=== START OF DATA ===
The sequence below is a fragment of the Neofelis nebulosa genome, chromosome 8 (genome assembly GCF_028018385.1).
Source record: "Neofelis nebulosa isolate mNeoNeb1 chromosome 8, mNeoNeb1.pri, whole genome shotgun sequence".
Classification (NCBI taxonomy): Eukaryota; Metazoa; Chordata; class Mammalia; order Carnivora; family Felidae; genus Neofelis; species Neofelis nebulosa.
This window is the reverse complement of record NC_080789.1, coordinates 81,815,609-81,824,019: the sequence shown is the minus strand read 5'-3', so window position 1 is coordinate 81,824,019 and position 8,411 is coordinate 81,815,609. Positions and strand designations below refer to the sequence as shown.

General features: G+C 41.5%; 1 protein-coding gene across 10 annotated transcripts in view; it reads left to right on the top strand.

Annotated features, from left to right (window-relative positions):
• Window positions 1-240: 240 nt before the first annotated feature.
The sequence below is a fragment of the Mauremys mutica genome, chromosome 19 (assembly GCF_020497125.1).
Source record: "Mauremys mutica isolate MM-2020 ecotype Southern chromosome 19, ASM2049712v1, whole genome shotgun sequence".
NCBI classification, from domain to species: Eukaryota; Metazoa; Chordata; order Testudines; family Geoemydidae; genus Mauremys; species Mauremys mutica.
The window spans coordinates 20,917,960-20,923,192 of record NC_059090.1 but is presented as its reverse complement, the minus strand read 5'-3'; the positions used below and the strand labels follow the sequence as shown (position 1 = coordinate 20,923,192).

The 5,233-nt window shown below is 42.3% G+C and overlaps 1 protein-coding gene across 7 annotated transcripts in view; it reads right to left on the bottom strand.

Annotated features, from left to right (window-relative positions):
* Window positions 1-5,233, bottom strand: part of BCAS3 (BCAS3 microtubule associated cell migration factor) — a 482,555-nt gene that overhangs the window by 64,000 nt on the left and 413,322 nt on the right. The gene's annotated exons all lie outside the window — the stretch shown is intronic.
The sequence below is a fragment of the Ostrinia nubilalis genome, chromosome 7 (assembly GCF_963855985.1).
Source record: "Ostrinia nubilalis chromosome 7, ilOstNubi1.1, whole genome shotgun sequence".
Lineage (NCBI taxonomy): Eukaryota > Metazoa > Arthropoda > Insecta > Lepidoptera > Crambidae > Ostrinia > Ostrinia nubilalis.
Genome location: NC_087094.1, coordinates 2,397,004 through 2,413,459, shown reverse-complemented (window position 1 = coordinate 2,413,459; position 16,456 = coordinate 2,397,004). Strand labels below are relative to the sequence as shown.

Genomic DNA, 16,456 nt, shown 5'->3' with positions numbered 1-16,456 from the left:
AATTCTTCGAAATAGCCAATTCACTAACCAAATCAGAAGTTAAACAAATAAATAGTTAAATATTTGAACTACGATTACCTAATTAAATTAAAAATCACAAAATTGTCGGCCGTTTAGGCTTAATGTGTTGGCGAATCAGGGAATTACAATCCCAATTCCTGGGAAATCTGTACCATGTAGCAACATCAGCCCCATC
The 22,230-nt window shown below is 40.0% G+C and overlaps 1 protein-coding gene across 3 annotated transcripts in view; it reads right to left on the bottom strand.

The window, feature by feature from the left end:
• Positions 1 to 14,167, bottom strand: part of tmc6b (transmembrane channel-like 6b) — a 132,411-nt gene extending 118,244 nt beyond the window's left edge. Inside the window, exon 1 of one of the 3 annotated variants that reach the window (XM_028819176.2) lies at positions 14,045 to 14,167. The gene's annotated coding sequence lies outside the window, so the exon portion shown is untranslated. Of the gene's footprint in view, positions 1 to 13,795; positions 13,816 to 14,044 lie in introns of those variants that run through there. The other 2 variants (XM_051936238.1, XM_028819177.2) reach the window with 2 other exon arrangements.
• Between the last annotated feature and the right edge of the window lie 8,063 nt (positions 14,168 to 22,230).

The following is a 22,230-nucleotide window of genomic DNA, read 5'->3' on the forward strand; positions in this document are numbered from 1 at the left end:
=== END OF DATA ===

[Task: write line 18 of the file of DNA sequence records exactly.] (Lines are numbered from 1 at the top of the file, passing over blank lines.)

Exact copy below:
Genome location: NC_087094.1, coordinates 2,397,004 through 2,413,459, shown reverse-complemented (window position 1 = coordinate 2,413,459; position 16,456 = coordinate 2,397,004). Strand labels below are relative to the sequence as shown.